Lynnette Tarkington is a real-life final girl who survived a massacre twenty-two years ago, and it has defined every day of her life since. And she’s not alone. For decades she’s been meeting with five other actual final girls and their therapist in a support group for those who survived the unthinkable, putting their lives back together, piece by piece. That is until one of the women misses a meeting and Lynnette’s worst fears are realized—someone knows about the group and is determined to take their lives apart again, piece by piece.
If you’ve ever seen a slasher film, then you’re familiar with the Final Girl. She’s the girl who makes it through the end of the movie, vanquishing the Killer and surviving the bloodbath. But what happens to a Final Girl after the credits roll and the story’s over? How does she cope with all of that trauma and survivor’s guilt? Is she ever able to move on and escape the shadow of the Monster that hunted her?
Grady Hendrix’s The Final Girl Support Group explores all of these questions, acting as both a love letter to slasher films and a deconstruction of the genre and many of its tropes. It’s a fast-paced, thrilling read that you won’t want to put down. Hendrix delivers a novel that’s every bit as action-packed and horrific as the best horror films. But he also deftly explores the trauma of multiple Final Girls – all of whom are inspired by some of the most popular horror franchises. If you’re a fan of horror movies, The Final Girl Support Group is a must-read.
The Final Girl Support Group is a massive love letter to the slashers of the ’70s and ’80s. Twenty-two years ago, Lynette Tarkington became a Final Girl. Ever since, she’s been attending monthly support group meetings with five other Final Girls – Adrienne, Julia, Dani, Heather, and Marilyn. All six women are struggling with life after near-death, each of them in different phases of recovery. And many of them are ready to move on from the group. However, when one of the girls turns up brutally murdered, Lynette suspects someone is targeting the group. A suspicion that’s soon proven true after a series of further attacks. However, the rest of the girls don’t believe her, assuming she’s grasping at straws to keep the group together. But the threat is very real, and it’s up to Lynette to uncover the Monster before they eradicate all Final Girls.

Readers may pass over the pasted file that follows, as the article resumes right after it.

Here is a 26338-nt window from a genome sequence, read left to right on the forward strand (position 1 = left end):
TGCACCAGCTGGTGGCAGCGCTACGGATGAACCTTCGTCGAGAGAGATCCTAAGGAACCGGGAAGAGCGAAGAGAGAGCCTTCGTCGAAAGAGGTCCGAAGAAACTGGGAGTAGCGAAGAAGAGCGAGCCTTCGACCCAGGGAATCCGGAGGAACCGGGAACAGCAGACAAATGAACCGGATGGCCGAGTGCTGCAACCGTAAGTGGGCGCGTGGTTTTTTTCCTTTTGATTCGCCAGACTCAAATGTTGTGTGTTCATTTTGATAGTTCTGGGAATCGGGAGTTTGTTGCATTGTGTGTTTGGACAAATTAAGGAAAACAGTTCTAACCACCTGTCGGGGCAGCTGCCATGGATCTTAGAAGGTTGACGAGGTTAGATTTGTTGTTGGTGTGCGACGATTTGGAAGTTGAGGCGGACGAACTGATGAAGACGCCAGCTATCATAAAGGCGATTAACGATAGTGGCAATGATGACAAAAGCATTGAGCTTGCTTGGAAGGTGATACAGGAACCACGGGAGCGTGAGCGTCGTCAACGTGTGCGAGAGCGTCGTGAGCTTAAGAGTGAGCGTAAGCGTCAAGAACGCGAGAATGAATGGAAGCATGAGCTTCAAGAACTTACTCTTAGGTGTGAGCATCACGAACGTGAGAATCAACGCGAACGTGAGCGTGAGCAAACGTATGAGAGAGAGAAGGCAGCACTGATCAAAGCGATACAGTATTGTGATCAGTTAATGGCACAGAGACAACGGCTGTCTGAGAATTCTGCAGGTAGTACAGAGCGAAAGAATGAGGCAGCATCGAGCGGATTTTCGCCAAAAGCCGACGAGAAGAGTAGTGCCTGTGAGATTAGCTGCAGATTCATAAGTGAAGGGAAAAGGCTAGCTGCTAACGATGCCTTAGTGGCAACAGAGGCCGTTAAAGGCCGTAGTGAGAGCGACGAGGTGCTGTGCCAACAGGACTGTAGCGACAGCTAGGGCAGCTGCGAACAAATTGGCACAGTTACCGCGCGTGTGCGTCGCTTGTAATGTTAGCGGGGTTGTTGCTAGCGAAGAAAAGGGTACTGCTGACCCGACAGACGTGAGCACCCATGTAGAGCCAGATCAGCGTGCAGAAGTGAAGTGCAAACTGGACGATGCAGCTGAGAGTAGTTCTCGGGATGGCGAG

The Final Girl Support Group is Hendrix’s attempt at writing his own slasher movie, from the extreme acts of violence, to the puddles of blood, to all the twists and turns. The plot is sometimes silly and often requires a bunch of logical leaps, but you rarely think about that. The narrative is such a fast-paced whirlwind, whipping from plot point to plot point with wild abandon, that you mainly focus on how fun it is. It’s a gripping read, never stopping once it gets started. In fact, you won’t want to stop reading until the book’s end. At times, it feels a little long. But it’s well-paced and easily holds your attention. The mystery is executed masterfully, and the climax is one of the most satisfying I’ve read in a long time. Hendrix certainly asks for a lot of trust, but he rewards you for it by the end.
Inspired by Classic Slashers
Each of the Final Girls in the novel are based on ones from classic slasher franchises. Adrienne represents Friday the 13th, Marilyn represents The Texas Chainsaw Massacre, Dani represents Halloween, Lynette represents Silent Night, Deadly Night, Heather represents A Nightmare on Elm Street, and Julia represents Scream. Hendrix is pretty blatant about this, with each of his characters having near-identical backstories to those in these respective slashers. But honestly, it works really well. It’s kind of fun seeing how these characters we’re all familiar with might be coping years after the credits rolled. The latest Halloween film touched on this idea of revisiting a Final Girl decades later and exploring her trauma, and Hendrix takes it to the next level.